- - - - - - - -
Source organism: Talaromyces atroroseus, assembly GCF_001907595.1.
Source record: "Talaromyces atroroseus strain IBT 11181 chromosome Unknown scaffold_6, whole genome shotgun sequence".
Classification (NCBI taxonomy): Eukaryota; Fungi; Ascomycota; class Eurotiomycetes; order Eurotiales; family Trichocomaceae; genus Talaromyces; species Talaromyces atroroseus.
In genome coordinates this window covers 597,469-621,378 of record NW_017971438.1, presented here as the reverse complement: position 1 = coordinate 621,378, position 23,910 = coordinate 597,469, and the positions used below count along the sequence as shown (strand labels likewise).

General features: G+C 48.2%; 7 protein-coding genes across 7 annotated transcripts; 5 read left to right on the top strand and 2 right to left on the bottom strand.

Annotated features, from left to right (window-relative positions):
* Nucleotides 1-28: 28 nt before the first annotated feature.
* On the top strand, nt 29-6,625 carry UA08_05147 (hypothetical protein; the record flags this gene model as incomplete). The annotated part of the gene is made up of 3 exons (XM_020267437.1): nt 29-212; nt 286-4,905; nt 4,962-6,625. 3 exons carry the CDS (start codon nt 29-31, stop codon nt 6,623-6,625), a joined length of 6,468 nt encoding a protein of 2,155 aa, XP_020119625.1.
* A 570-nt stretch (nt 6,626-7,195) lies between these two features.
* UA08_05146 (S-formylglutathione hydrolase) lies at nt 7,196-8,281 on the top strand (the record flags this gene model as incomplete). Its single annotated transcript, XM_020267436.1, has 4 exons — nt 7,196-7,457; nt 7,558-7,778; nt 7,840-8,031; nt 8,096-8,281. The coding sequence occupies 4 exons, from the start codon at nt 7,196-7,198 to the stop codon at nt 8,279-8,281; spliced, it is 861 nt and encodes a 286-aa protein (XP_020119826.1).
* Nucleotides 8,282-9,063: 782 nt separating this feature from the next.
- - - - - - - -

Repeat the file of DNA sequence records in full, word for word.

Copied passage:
Source organism: Talaromyces atroroseus, assembly GCF_001907595.1.
Source record: "Talaromyces atroroseus strain IBT 11181 chromosome Unknown scaffold_6, whole genome shotgun sequence".
Classification (NCBI taxonomy): Eukaryota; Fungi; Ascomycota; class Eurotiomycetes; order Eurotiales; family Trichocomaceae; genus Talaromyces; species Talaromyces atroroseus.
In genome coordinates this window covers 597,469-621,378 of record NW_017971438.1, presented here as the reverse complement: position 1 = coordinate 621,378, position 23,910 = coordinate 597,469, and the positions used below count along the sequence as shown (strand labels likewise).

General features: G+C 48.2%; 7 protein-coding genes across 7 annotated transcripts; 5 read left to right on the top strand and 2 right to left on the bottom strand.

Annotated features, from left to right (window-relative positions):
* Nucleotides 1-28: 28 nt before the first annotated feature.
* On the top strand, nt 29-6,625 carry UA08_05147 (hypothetical protein; the record flags this gene model as incomplete). The annotated part of the gene is made up of 3 exons (XM_020267437.1): nt 29-212; nt 286-4,905; nt 4,962-6,625. 3 exons carry the CDS (start codon nt 29-31, stop codon nt 6,623-6,625), a joined length of 6,468 nt encoding a protein of 2,155 aa, XP_020119625.1.
* A 570-nt stretch (nt 6,626-7,195) lies between these two features.
* UA08_05146 (S-formylglutathione hydrolase) lies at nt 7,196-8,281 on the top strand (the record flags this gene model as incomplete). Its single annotated transcript, XM_020267436.1, has 4 exons — nt 7,196-7,457; nt 7,558-7,778; nt 7,840-8,031; nt 8,096-8,281. The coding sequence occupies 4 exons, from the start codon at nt 7,196-7,198 to the stop codon at nt 8,279-8,281; spliced, it is 861 nt and encodes a 286-aa protein (XP_020119826.1).
* Nucleotides 8,282-9,063: 782 nt separating this feature from the next.